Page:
visit America. 10 days ago his "standing visa" was
revoked by the US Embassy.

1972 -- Another Blow for Freedom? Baseball's
Greg Luzinski's 500 foot home run hits the Liberty Bell
monument in Philadelphia.

1979 -- A. Philip Randolph dies. Black labor leader & peace
activist, president of the Brotherhood of Sleeping Car Porters.

1988 -- Undercover Trashman? US Supreme Court rules trash
may be searched without a warrant.

1989 -- China: 250,000 continue protests in Tiananmen Square.
Protests in Shanghai & five provincial capitals.

2007 -- US: Baristas at the Wealthy St.(!) Starbucks in East
Grand Rapids announce their membership in the IWW Starbucks
Workers Union. Starbucks, notorious for poor treatment of workers,
follows with numerous anti-labor violations & is forced by the
NLRB to settle Grand Rapids union worker complaints in October.

2010 -- Israel: Noam Chomsky, an 81-year-old professor emeritus
at the Massachusetts Institute of Technology & critic of Israel, is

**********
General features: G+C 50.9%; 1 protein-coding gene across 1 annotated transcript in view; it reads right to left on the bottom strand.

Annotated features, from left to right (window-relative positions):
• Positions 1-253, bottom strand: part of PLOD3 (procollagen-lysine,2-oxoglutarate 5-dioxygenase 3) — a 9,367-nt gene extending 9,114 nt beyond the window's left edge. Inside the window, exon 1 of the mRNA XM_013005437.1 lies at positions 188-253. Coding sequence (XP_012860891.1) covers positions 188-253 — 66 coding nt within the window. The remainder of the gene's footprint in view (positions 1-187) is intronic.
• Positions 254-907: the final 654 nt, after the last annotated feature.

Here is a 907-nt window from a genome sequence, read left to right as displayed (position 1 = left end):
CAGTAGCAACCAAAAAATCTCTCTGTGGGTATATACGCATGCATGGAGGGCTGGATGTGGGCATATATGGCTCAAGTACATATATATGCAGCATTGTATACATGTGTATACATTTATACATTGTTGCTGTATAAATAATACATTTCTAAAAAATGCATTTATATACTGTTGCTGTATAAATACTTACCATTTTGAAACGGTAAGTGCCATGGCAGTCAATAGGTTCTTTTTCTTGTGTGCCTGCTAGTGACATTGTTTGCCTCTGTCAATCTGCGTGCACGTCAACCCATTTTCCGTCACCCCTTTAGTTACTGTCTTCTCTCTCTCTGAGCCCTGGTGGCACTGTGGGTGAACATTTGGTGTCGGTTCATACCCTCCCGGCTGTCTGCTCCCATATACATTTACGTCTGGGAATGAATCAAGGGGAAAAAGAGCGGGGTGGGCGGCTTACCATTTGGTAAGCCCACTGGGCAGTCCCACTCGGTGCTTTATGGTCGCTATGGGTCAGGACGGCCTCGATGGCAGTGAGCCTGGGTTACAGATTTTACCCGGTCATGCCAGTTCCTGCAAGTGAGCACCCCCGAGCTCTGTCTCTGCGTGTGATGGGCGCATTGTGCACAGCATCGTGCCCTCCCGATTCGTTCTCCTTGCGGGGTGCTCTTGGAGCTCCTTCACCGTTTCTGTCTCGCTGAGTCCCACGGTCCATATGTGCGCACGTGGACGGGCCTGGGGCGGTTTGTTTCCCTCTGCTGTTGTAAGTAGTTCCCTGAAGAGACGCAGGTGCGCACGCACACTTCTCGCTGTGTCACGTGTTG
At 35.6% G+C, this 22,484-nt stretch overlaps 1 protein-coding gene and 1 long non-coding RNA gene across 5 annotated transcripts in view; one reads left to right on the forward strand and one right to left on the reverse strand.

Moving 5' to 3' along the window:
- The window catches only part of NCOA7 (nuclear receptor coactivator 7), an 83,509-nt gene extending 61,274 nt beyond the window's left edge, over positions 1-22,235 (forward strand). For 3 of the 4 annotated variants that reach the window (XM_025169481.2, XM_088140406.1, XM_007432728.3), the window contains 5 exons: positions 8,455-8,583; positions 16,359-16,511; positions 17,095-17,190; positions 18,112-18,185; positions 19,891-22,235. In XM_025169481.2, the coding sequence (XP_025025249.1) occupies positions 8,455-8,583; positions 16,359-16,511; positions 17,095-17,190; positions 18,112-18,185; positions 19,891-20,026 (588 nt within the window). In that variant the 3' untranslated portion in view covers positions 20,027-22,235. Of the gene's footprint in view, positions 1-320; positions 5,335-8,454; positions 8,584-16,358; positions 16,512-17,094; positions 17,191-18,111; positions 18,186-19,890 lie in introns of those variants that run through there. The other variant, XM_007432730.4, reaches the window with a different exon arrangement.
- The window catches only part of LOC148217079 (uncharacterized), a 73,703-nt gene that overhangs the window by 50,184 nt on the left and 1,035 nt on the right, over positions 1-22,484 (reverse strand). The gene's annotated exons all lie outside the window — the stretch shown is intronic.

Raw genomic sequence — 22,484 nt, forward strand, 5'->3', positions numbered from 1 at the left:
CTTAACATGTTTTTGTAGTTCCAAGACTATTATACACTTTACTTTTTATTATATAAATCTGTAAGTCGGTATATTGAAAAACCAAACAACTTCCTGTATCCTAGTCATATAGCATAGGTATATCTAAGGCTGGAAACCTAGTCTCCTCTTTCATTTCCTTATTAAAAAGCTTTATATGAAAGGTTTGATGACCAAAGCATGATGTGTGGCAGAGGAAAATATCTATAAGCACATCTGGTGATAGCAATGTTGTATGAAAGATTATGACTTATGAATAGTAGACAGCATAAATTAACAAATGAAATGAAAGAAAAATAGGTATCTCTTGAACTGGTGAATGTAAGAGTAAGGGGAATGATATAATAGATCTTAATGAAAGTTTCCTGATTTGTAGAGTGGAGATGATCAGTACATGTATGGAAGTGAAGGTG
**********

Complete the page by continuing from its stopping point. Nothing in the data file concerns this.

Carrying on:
refused admittance to speak at Berzeit University. This follows a
pattern of refusing to allow United Nations investigator Richard Falk,
Ivan Prado, one of Spain’s most famous clowns, & critics such as
Norman Finkelstein & others into the country.


When evil is allowed to compete
with good, evil has an emotional
populist appeal that wins out
unless good men & women stand
as a vanguard against abuse.

— Hannah Arendt,
Origins of Totalitarianism


Note: Several dozen HTML standards
were abused & permanently harmed in the production
of the web page (per)version.

— anti-CopyRite 1997-76,000, more or less